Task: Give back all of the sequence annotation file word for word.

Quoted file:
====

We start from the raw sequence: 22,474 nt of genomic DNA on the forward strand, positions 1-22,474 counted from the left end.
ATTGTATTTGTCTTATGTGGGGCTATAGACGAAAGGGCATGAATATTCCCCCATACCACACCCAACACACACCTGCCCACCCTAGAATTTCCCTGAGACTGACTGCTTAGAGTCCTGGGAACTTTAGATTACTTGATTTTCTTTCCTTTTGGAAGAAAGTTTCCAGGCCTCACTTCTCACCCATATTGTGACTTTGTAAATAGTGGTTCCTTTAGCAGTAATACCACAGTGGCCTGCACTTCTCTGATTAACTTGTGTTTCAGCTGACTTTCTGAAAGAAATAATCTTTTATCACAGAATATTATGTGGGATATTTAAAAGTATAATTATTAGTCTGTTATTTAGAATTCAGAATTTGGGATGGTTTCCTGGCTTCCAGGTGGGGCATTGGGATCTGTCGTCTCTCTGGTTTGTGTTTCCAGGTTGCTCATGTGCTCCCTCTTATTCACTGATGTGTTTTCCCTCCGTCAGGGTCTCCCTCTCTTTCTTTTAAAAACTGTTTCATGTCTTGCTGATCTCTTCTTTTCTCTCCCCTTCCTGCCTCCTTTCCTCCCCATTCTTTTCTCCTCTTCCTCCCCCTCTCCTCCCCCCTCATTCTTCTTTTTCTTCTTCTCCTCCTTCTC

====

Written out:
We start from the raw sequence: 22,474 nt of genomic DNA on the forward strand, positions 1-22,474 counted from the left end.
ATTGTATTTGTCTTATGTGGGGCTATAGACGAAAGGGCATGAATATTCCCCCATACCACACCCAACACACACCTGCCCACCCTAGAATTTCCCTGAGACTGACTGCTTAGAGTCCTGGGAACTTTAGATTACTTGATTTTCTTTCCTTTTGGAAGAAAGTTTCCAGGCCTCACTTCTCACCCATATTGTGACTTTGTAAATAGTGGTTCCTTTAGCAGTAATACCACAGTGGCCTGCACTTCTCTGATTAACTTGTGTTTCAGCTGACTTTCTGAAAGAAATAATCTTTTATCACAGAATATTATGTGGGATATTTAAAAGTATAATTATTAGTCTGTTATTTAGAATTCAGAATTTGGGATGGTTTCCTGGCTTCCAGGTGGGGCATTGGGATCTGTCGTCTCTCTGGTTTGTGTTTCCAGGTTGCTCATGTGCTCCCTCTTATTCACTGATGTGTTTTCCCTCCGTCAGGGTCTCCCTCTCTTTCTTTTAAAAACTGTTTCATGTCTTGCTGATCTCTTCTTTTCTCTCCCCTTCCTGCCTCCTTTCCTCCCCATTCTTTTCTCCTCTTCCTCCCCCTCTCCTCCCCCCTCATTCTTCTTTTTCTTCTTCTCCTCCTTCTC